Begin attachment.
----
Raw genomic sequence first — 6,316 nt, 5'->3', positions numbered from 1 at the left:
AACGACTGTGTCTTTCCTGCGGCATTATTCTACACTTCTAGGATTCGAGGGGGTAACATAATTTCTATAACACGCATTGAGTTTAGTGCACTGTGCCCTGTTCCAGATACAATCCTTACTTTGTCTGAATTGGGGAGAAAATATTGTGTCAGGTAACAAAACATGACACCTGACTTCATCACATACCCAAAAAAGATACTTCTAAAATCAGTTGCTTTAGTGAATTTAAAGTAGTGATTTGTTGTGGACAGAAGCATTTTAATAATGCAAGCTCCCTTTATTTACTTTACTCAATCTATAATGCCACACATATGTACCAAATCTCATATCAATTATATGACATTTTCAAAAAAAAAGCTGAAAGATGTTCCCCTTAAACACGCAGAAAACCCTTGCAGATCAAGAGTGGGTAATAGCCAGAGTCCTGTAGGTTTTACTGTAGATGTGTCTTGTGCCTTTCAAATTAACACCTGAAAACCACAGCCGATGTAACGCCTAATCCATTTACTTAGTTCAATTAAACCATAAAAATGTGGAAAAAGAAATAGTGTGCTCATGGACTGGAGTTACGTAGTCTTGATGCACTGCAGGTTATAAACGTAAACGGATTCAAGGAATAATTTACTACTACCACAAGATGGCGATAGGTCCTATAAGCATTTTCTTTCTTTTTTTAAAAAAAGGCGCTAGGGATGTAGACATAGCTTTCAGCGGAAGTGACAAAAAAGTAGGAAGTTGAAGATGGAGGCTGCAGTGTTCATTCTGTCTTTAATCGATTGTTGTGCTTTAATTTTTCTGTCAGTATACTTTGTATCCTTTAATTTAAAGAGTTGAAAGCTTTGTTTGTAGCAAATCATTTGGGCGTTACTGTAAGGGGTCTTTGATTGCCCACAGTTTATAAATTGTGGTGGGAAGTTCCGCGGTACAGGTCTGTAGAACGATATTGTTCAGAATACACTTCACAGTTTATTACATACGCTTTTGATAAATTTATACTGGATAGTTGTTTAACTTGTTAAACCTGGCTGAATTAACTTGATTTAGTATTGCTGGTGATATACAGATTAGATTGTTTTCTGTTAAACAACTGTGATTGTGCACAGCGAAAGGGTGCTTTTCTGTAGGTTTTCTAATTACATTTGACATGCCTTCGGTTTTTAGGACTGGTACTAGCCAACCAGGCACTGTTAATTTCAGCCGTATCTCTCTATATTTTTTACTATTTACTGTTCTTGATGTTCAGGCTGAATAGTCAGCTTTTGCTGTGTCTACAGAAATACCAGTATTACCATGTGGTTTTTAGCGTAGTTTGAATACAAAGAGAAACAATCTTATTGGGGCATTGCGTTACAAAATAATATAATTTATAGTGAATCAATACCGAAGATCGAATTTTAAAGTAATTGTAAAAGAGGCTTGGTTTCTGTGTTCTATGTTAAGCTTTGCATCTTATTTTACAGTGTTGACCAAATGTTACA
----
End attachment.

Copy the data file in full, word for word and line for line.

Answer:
Raw genomic sequence first — 6,316 nt, 5'->3', positions numbered from 1 at the left:
AACGACTGTGTCTTTCCTGCGGCATTATTCTACACTTCTAGGATTCGAGGGGGTAACATAATTTCTATAACACGCATTGAGTTTAGTGCACTGTGCCCTGTTCCAGATACAATCCTTACTTTGTCTGAATTGGGGAGAAAATATTGTGTCAGGTAACAAAACATGACACCTGACTTCATCACATACCCAAAAAAGATACTTCTAAAATCAGTTGCTTTAGTGAATTTAAAGTAGTGATTTGTTGTGGACAGAAGCATTTTAATAATGCAAGCTCCCTTTATTTACTTTACTCAATCTATAATGCCACACATATGTACCAAATCTCATATCAATTATATGACATTTTCAAAAAAAAAGCTGAAAGATGTTCCCCTTAAACACGCAGAAAACCCTTGCAGATCAAGAGTGGGTAATAGCCAGAGTCCTGTAGGTTTTACTGTAGATGTGTCTTGTGCCTTTCAAATTAACACCTGAAAACCACAGCCGATGTAACGCCTAATCCATTTACTTAGTTCAATTAAACCATAAAAATGTGGAAAAAGAAATAGTGTGCTCATGGACTGGAGTTACGTAGTCTTGATGCACTGCAGGTTATAAACGTAAACGGATTCAAGGAATAATTTACTACTACCACAAGATGGCGATAGGTCCTATAAGCATTTTCTTTCTTTTTTTAAAAAAAGGCGCTAGGGATGTAGACATAGCTTTCAGCGGAAGTGACAAAAAAGTAGGAAGTTGAAGATGGAGGCTGCAGTGTTCATTCTGTCTTTAATCGATTGTTGTGCTTTAATTTTTCTGTCAGTATACTTTGTATCCTTTAATTTAAAGAGTTGAAAGCTTTGTTTGTAGCAAATCATTTGGGCGTTACTGTAAGGGGTCTTTGATTGCCCACAGTTTATAAATTGTGGTGGGAAGTTCCGCGGTACAGGTCTGTAGAACGATATTGTTCAGAATACACTTCACAGTTTATTACATACGCTTTTGATAAATTTATACTGGATAGTTGTTTAACTTGTTAAACCTGGCTGAATTAACTTGATTTAGTATTGCTGGTGATATACAGATTAGATTGTTTTCTGTTAAACAACTGTGATTGTGCACAGCGAAAGGGTGCTTTTCTGTAGGTTTTCTAATTACATTTGACATGCCTTCGGTTTTTAGGACTGGTACTAGCCAACCAGGCACTGTTAATTTCAGCCGTATCTCTCTATATTTTTTACTATTTACTGTTCTTGATGTTCAGGCTGAATAGTCAGCTTTTGCTGTGTCTACAGAAATACCAGTATTACCATGTGGTTTTTAGCGTAGTTTGAATACAAAGAGAAACAATCTTATTGGGGCATTGCGTTACAAAATAATATAATTTATAGTGAATCAATACCGAAGATCGAATTTTAAAGTAATTGTAAAAGAGGCTTGGTTTCTGTGTTCTATGTTAAGCTTTGCATCTTATTTTACAGTGTTGACCAAATGTTACA